2018 Commitment Q&A with No. 53 2018 Michael Felton

Jeff Markle
Assistant State Director


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With the the first signing period passing, we reached out to committed players from the 2018 class to hear about their baseball career and to gain insight into their recruitment. Continuing our look is No. 53 2018 C Michael Felton of Mountain View who is committed to Western Nebraska CC. 

PBR: Why did you choose Western Nebraska Community College? 
Felton: I am excited to say that I have committed to attend and play baseball on a full athletic scholarship at Western Nebraska Community College.

PBR: What other schools were you considering?  
Felton: I had strong interest from Webster (in St Louis), Northeastern, Regis, and UCCS and considered them all carefully, including fields of study, how I could help and fit with the team, the coaching staff, and cost.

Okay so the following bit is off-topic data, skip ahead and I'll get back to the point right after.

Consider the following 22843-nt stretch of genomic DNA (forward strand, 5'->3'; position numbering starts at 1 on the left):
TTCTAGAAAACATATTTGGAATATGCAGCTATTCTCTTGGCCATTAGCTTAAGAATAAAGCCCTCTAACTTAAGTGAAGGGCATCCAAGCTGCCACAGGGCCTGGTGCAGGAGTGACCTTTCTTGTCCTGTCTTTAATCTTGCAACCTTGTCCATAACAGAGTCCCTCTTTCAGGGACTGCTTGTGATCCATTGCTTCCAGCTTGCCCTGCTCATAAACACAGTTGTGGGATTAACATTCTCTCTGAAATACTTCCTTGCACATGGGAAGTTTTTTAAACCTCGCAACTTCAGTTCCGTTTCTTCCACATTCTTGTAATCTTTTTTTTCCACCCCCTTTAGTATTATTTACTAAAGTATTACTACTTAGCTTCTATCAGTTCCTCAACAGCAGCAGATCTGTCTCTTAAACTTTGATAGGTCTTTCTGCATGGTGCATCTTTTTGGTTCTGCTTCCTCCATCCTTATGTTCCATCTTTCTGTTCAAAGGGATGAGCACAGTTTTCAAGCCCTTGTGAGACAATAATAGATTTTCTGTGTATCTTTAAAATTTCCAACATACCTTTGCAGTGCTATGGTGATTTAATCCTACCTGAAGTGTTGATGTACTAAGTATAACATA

PBR: Where did they first see you? How did your relationship develop with the coaching staff? 
Felton: Several of the schools saw me at the Erie Showcase over the summer, while I was playing for my high school summer team. I had a few coaches approach me them. I also showcased with PBR a few times and once with Perfect Game here in Colorado and had very good results with them. Most of them then contact my high school coach, Brian Smela, or talked to the Northern Colorado Roughnecks coach, Nate Howell. Coach Jones of WNCC contacted me after that as well, and when I visited the school I really liked talking with him.  His style of coaching reminds me a lot of my dad's: quiet but high expectations that he will hold you accountable for.  Everyone I have talked to about him really had nothing but good things to say.

PBR: What role do you expect to play your first year on campus?